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GIC shareholders must receive their share of liquidation funds

The revelation of a commercial bailout relationship between Australian Wool Innovation (AWI) and the Graziers’ Investment Company (GIC) during recent Senate estimates has prompted WAFarmers to support a call for the funds to go back to the wool grower shareholders.

Established in 2001 as a successor to the Australian Wool Research and Promotion Organisation, GIC (formerly Australian Wool Services Limited) had a number of subsidiaries which were all slowly wound up over time.   

Following the sale of a property in India, GIC could not get the funds out of the country so AWI stepped in to help. Liquidation of GIC’s $22 million bank balance is yet to be finalised, but is not far away.

WAFarmers Livestock Executive Officer Kim Haywood said every effort must be made to get the money paid to the original shareholders if possible and should not automatically go into AWI accounts, as a preference.  

“Any money accrued must go back to the surviving original wool grower stakeholders, many of whom are located in Western Australia,” she said.

“For income that has not got a home, it could either go to the Sheep CRC business model or be split between the Sheepmeat Council of Australia and WoolProducers Australia.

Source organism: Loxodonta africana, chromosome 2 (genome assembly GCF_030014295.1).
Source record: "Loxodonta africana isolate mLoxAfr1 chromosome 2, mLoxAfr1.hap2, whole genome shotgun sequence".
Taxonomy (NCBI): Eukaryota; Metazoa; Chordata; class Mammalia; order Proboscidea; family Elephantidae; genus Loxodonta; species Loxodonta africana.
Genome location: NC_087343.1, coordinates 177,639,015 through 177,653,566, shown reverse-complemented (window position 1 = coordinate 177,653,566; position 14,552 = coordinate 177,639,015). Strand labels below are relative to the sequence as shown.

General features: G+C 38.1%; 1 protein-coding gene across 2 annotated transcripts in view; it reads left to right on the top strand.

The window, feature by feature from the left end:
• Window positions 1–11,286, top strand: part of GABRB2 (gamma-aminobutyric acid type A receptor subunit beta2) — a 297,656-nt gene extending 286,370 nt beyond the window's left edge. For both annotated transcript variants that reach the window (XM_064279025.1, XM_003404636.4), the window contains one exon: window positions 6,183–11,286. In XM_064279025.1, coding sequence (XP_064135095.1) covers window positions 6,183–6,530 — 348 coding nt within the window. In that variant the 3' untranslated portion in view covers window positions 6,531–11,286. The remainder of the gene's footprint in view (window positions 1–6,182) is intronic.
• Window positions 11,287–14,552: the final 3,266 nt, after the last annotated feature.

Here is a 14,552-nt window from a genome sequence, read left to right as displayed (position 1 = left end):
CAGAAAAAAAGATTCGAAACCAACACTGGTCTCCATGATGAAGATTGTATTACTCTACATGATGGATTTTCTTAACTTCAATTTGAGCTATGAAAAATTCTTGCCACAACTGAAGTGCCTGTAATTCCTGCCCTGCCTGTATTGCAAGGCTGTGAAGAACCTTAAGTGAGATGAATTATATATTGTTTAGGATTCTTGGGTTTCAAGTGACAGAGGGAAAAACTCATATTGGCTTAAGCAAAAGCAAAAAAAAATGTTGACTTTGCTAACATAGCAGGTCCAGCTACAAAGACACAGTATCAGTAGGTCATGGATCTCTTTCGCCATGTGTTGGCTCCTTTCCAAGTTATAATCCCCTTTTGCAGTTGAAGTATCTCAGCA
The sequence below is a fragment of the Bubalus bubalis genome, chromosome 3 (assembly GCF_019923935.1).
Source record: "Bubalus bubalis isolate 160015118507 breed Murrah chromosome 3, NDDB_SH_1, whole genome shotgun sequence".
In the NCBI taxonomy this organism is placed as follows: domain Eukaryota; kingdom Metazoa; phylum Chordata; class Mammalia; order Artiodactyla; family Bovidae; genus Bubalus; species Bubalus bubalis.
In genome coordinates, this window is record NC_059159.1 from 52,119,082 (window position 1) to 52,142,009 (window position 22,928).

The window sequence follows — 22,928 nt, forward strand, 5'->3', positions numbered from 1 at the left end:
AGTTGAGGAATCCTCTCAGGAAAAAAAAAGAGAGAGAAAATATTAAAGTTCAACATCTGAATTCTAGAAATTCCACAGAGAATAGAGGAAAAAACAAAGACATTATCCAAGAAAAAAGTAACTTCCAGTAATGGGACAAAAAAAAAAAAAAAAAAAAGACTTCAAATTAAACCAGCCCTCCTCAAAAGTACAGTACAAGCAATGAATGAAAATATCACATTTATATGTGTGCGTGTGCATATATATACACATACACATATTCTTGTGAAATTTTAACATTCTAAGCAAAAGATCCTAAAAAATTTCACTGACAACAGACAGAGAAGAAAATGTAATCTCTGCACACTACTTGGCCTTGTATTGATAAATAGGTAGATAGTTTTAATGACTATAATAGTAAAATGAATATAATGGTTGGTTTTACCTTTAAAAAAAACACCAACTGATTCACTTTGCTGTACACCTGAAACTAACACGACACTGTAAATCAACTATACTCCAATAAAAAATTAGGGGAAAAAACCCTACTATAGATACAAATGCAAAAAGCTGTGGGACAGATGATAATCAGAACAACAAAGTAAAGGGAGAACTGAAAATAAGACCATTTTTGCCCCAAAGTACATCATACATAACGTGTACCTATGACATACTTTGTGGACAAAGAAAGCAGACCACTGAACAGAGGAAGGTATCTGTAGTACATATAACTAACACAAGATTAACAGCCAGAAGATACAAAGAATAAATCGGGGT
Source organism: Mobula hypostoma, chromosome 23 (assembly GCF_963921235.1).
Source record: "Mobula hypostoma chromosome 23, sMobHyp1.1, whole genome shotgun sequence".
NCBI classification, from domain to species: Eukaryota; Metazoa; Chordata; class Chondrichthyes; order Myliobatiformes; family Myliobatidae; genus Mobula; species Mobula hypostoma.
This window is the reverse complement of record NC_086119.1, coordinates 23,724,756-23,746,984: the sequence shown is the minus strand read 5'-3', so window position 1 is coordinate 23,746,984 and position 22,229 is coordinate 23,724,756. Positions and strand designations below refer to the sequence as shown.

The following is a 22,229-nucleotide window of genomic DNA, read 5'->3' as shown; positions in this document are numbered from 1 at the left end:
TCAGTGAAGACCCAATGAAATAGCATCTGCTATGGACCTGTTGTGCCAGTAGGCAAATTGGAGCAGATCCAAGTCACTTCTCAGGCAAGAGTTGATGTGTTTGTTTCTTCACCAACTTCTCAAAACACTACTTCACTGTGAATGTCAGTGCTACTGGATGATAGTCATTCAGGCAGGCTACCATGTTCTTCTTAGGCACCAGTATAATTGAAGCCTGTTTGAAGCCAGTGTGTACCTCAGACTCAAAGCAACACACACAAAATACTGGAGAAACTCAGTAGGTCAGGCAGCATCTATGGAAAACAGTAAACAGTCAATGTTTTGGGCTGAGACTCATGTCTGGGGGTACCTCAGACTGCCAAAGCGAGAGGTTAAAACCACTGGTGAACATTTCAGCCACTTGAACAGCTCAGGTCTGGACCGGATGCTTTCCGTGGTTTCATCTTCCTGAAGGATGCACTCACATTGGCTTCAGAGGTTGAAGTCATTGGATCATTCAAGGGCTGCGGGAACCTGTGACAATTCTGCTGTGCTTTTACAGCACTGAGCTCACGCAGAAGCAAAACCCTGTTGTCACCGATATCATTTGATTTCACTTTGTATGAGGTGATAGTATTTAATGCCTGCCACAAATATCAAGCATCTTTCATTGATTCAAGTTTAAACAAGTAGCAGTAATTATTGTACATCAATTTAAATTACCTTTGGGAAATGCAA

“We applaud Senator Chris Back for raising the issue during Senate estimates, and for standing up for the shareholders rights to the funds.”

AWI Chairman Wal Merriman said it would be difficult to find the original shareholders, but Ms Haywood said WAFarmers would not accept this as an excuse not to get money back to them.

“There are absolutely no excuses as to why the money should not make it back to the shareholders, as the original database 2000 can be followed up with GIC’s database, through state farming organisations such as WAFarmers, and state and federal electoral rolls,” she said.

“While we acknowledge that databases change over time with people buying and selling farms, people having passed away, and others changing their contact details or names, it may not be easy to find the surviving stakeholders, but it is critically important that GIC make every effort to restore the funds to the producers involved.”

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